Friday, January 16th, 2009
James Besser in Washington
For pro-Israel groups that have been fighting the PR wars since the latest Gaza conflict began in December, the polling news has been mostly good, with indications Americans to blame the Palestinians for the current violence much more than they blame Israel.
What is unclear: just how high a priority the issue is with a populace that has its mind on other things, starting with their disappearing 401Ks an disappearing jobs.
The Israel Project, as usual, offered the most comprehensive poll, and not surprisingly it showed strong support for Israel despite European and Third World hostility. But TIP’s numbers were consistent with other polls that weren’t commissioned by advocacy groups.
You can read the poll here, so there’s no need to go through all the numbers. But a few things stand out.
Asked who wants peace and who doesn’t, 48 percent Israel’s leaders do, only 5 percent said the Palestinian leadership. 27 percent said “neither,” 11 percent didn’t know.
In the blame game, 18 percent blame Israel to some degree, 56 percent blame the Palestinians.
Asked what’s important in the conflict, 91 percent said “getting Palestinians to stop shooting rockets into Israel,” 41 percent said “getting Israel to stop its military incursions into Gaza” and 41 percent said “getting Israel to open all the borders to Gaza so that goods and services can flow freely to the Palestinians.”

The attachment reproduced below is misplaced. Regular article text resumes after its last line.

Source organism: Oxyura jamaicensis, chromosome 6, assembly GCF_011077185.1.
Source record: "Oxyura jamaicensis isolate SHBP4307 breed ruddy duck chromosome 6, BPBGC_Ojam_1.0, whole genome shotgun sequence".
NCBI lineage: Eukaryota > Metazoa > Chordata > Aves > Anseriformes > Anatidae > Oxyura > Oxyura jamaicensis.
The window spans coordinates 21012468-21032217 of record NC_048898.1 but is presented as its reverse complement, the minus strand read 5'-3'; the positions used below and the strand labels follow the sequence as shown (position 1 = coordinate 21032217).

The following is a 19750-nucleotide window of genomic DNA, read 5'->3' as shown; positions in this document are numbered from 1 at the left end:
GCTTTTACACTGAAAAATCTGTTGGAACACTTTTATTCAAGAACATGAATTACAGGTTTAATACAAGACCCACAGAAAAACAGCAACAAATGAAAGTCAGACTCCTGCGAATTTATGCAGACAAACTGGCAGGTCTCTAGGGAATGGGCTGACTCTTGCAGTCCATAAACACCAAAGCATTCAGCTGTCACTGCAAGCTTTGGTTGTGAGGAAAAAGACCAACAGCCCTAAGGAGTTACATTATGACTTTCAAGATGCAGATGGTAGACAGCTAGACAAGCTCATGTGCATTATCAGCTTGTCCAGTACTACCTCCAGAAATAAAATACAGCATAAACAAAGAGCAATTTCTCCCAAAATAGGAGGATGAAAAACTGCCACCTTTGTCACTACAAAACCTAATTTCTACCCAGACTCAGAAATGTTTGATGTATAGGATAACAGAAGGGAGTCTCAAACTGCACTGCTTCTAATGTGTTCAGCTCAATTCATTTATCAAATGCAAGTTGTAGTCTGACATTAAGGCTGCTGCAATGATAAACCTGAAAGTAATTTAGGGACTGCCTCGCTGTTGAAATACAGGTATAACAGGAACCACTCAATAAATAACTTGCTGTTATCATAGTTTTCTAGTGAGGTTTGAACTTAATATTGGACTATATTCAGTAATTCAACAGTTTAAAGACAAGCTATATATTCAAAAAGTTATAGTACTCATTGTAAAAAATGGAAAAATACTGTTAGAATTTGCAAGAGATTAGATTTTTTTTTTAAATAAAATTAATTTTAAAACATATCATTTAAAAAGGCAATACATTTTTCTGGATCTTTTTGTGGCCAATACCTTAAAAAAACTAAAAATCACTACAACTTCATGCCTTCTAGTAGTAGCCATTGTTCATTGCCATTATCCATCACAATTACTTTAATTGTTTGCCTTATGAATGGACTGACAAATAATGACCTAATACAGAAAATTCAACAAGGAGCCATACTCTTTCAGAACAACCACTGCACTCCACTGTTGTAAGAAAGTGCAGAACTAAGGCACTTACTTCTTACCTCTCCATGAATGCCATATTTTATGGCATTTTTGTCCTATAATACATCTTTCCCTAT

Those numbers suggest some nuances in the reaction of Americans.
Jewish groups have clearly done a good job getting across the idea that Palestinian rocket fire is the most important cause of the current conflict.
But a significant minority (41 percent) see Israel’s blockade of Gaza as a problem, although probably not the one that precipitated the current crisis.
And 38 percent say “getting Israel to stop expanding its settlements and give up land to the Palestinians” is important.
How much do people actually know about the Gaza situation?
In the Israel Project poll, 74 percent say they have “seen, read or heard” a lot or some about the situation, 25 percent say “not much or nothing.” But that’s a pretty rough measure; there’s a big difference between reading in-depth stories in the New York Times and catching sound-bite news items on CNN or Fox.
Still, the nuances in answers suggest a fair amount of knowledge.
Meanwhile, a Wall Street Journal/NBC poll shows that almost have of those polled say the Palestinians are to blame, compared to just 18 percent who point the finger at Israel.
Asked if U.S. policy in the conflict is fair, 37 percent said it is too “one sided.” Of that group, 30 percent said U.S. policy is skewed to Israel, 3 percent to the Palestinians.